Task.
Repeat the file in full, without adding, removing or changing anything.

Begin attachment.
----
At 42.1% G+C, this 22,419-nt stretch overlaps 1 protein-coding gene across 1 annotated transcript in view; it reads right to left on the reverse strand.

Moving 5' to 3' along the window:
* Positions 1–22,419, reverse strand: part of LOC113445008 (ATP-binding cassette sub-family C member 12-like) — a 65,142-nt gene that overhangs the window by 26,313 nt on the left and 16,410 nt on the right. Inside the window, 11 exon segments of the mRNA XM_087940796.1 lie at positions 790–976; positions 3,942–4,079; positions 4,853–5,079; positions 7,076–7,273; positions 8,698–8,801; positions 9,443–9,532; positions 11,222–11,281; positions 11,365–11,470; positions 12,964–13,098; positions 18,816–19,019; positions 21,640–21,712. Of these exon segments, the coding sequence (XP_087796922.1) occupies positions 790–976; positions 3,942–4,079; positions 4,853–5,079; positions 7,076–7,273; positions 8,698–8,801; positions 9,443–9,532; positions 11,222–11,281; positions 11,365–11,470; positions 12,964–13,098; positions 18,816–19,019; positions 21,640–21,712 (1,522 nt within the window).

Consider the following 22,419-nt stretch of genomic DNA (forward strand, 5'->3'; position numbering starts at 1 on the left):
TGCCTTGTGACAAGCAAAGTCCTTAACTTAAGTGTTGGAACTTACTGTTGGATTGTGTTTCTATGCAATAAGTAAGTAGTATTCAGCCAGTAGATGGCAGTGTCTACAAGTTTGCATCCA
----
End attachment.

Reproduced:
At 42.1% G+C, this 22,419-nt stretch overlaps 1 protein-coding gene across 1 annotated transcript in view; it reads right to left on the reverse strand.

Moving 5' to 3' along the window:
* Positions 1–22,419, reverse strand: part of LOC113445008 (ATP-binding cassette sub-family C member 12-like) — a 65,142-nt gene that overhangs the window by 26,313 nt on the left and 16,410 nt on the right. Inside the window, 11 exon segments of the mRNA XM_087940796.1 lie at positions 790–976; positions 3,942–4,079; positions 4,853–5,079; positions 7,076–7,273; positions 8,698–8,801; positions 9,443–9,532; positions 11,222–11,281; positions 11,365–11,470; positions 12,964–13,098; positions 18,816–19,019; positions 21,640–21,712. Of these exon segments, the coding sequence (XP_087796922.1) occupies positions 790–976; positions 3,942–4,079; positions 4,853–5,079; positions 7,076–7,273; positions 8,698–8,801; positions 9,443–9,532; positions 11,222–11,281; positions 11,365–11,470; positions 12,964–13,098; positions 18,816–19,019; positions 21,640–21,712 (1,522 nt within the window).

Consider the following 22,419-nt stretch of genomic DNA (forward strand, 5'->3'; position numbering starts at 1 on the left):
TGCCTTGTGACAAGCAAAGTCCTTAACTTAAGTGTTGGAACTTACTGTTGGATTGTGTTTCTATGCAATAAGTAAGTAGTATTCAGCCAGTAGATGGCAGTGTCTACAAGTTTGCATCCA